This picture is from the paan stall at Hotel Raviraj in Pune, where I have been religiously going for the past 18 or so years. Jagannath bhai and his fellows are a wonderful lot. He even came for my wedding. His gift to both of us was not a surprise – a paan each, of course.

My friend Subodh Jagdale, an Ayurved practitioner updated me about what Ayurved has to say about paan

Asyaa: p~M pUgaflaaidsaihtM Aasya vaOYaVaqa--ma\ Baxato
It says that paan eaten with supari (areca nut) has a cleansing and astringent effect on the mouth. Further Charaka (the father of ancient Indian medicine) also suggests the ideal composition of paan in his sutrasthaan, Chapter 5, Verse 77 as follows -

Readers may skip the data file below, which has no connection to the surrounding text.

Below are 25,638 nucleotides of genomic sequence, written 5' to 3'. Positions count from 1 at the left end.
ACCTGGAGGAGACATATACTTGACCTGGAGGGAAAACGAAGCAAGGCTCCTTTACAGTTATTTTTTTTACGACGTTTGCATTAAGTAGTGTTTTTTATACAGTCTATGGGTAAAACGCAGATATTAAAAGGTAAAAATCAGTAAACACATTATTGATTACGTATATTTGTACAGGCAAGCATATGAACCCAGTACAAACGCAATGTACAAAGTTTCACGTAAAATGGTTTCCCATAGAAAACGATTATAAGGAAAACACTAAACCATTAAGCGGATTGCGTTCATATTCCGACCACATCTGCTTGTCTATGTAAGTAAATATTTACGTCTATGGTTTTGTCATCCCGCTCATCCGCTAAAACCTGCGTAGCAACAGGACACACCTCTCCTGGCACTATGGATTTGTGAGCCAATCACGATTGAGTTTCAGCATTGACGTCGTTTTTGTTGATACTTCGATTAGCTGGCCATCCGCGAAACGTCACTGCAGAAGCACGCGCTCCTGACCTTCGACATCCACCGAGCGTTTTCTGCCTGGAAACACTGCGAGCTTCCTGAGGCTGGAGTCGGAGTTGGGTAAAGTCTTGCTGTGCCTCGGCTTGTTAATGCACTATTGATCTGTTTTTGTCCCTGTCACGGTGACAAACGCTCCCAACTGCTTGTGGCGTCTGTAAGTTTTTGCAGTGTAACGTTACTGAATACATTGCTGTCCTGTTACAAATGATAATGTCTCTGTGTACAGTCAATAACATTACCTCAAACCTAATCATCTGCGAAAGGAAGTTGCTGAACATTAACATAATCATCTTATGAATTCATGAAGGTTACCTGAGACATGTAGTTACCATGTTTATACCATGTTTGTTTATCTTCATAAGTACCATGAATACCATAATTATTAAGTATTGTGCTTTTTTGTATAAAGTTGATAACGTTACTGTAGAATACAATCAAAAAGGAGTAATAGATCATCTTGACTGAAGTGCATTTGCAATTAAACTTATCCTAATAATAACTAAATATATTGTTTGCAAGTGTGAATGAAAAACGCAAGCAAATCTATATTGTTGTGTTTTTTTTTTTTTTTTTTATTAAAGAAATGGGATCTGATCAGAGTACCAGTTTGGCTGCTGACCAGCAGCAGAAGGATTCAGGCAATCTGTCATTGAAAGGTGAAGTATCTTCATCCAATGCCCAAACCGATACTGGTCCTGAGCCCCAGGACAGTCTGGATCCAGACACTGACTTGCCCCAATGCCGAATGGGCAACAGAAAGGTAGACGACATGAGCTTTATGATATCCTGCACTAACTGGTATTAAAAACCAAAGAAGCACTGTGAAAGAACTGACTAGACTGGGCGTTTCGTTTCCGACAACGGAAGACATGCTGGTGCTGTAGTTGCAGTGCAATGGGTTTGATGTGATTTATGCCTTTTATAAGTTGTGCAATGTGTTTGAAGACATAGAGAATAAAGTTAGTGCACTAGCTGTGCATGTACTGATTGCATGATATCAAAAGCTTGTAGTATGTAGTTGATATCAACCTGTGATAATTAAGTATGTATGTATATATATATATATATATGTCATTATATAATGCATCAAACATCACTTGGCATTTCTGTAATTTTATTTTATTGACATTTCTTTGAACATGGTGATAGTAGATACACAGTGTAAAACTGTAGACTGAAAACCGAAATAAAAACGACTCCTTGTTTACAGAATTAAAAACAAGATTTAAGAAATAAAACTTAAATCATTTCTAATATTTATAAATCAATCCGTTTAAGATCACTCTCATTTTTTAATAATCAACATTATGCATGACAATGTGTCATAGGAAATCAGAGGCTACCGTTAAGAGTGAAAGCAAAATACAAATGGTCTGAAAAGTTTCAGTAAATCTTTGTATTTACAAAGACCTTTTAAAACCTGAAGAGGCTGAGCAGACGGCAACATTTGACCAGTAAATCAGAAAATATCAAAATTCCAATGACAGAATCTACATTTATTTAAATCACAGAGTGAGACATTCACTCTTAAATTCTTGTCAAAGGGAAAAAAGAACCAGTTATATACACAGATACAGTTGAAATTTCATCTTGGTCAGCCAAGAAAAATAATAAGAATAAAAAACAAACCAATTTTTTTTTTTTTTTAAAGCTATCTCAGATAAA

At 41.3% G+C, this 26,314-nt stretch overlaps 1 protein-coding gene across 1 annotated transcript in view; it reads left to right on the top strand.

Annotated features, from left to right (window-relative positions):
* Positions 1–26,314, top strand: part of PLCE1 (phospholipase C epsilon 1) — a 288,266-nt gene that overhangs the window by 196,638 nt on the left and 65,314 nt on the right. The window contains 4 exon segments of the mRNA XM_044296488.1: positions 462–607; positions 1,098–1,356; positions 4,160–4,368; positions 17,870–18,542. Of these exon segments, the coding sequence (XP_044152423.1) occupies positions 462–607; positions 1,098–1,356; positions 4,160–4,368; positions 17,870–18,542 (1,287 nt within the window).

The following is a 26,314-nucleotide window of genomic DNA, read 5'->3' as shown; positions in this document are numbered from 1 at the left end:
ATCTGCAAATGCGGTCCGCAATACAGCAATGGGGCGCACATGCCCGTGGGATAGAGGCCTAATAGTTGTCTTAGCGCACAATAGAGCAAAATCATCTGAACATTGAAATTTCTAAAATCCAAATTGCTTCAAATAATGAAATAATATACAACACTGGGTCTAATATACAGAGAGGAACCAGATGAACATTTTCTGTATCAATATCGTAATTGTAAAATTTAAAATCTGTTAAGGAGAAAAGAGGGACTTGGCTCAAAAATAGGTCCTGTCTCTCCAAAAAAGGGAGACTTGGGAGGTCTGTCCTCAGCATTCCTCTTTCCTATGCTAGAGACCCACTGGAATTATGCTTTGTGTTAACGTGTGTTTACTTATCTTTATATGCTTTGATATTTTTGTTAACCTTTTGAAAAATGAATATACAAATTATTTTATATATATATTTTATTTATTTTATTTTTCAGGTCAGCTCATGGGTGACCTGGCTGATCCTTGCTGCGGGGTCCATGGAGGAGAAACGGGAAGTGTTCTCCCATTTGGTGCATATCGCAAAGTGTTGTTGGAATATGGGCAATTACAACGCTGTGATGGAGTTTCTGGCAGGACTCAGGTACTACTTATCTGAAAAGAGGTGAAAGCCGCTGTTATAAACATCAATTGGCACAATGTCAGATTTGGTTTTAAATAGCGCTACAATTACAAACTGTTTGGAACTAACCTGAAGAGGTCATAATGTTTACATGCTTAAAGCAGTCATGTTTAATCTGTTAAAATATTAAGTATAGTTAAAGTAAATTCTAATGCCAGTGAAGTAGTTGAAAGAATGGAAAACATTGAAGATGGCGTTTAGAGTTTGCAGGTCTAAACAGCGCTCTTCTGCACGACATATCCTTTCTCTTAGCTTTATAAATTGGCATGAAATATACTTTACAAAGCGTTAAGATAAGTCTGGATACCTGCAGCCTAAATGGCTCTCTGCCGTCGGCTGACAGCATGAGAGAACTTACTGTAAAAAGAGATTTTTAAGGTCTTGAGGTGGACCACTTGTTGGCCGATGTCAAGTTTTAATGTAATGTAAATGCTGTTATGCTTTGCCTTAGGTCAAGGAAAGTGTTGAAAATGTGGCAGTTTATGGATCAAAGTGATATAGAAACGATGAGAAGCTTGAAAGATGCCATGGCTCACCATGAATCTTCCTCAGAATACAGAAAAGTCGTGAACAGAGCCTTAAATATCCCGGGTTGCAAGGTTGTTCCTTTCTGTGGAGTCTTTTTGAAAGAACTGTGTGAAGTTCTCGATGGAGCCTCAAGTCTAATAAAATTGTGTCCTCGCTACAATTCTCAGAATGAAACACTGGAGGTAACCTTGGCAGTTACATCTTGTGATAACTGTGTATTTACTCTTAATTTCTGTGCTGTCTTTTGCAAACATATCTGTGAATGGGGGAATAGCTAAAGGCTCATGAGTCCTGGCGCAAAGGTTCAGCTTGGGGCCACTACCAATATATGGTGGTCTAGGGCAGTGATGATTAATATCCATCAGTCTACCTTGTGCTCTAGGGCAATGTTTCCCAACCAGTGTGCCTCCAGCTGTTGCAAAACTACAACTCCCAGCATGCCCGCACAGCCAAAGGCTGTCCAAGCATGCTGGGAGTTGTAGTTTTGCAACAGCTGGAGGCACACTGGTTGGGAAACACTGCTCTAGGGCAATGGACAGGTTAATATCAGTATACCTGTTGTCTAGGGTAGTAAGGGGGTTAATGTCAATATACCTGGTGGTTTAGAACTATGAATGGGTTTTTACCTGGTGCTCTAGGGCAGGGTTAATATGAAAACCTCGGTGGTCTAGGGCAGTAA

jaatI kTukpUgaanaama\ lavaMgasya flaaina ca
kMkaolasya flaM p~M taMbaUlasya XauBaM tqaa
tqaa kp--U-rinayaa------saa: saUxmaOlaayaaha flaaina ca
Jayphal (nutmeg – Myristica fragrans), bitter supari (Areca catechu), clove (Syzigium aromaticum) and kankol (Java Pepper - Piper cubeba) will make a paan nice. Additionally, you should also include camphor and small cardamom in it.”
Its interesting to note that there is no mention of chuna (lime paste), kattha (catechu paste) or tobacco in Ayurved. Today most paan eaters will not be able to imagine a paan without these three ingredients. But this is not surprising at all, simply because tobacco has got introduced to India only in the last 400 years from the West.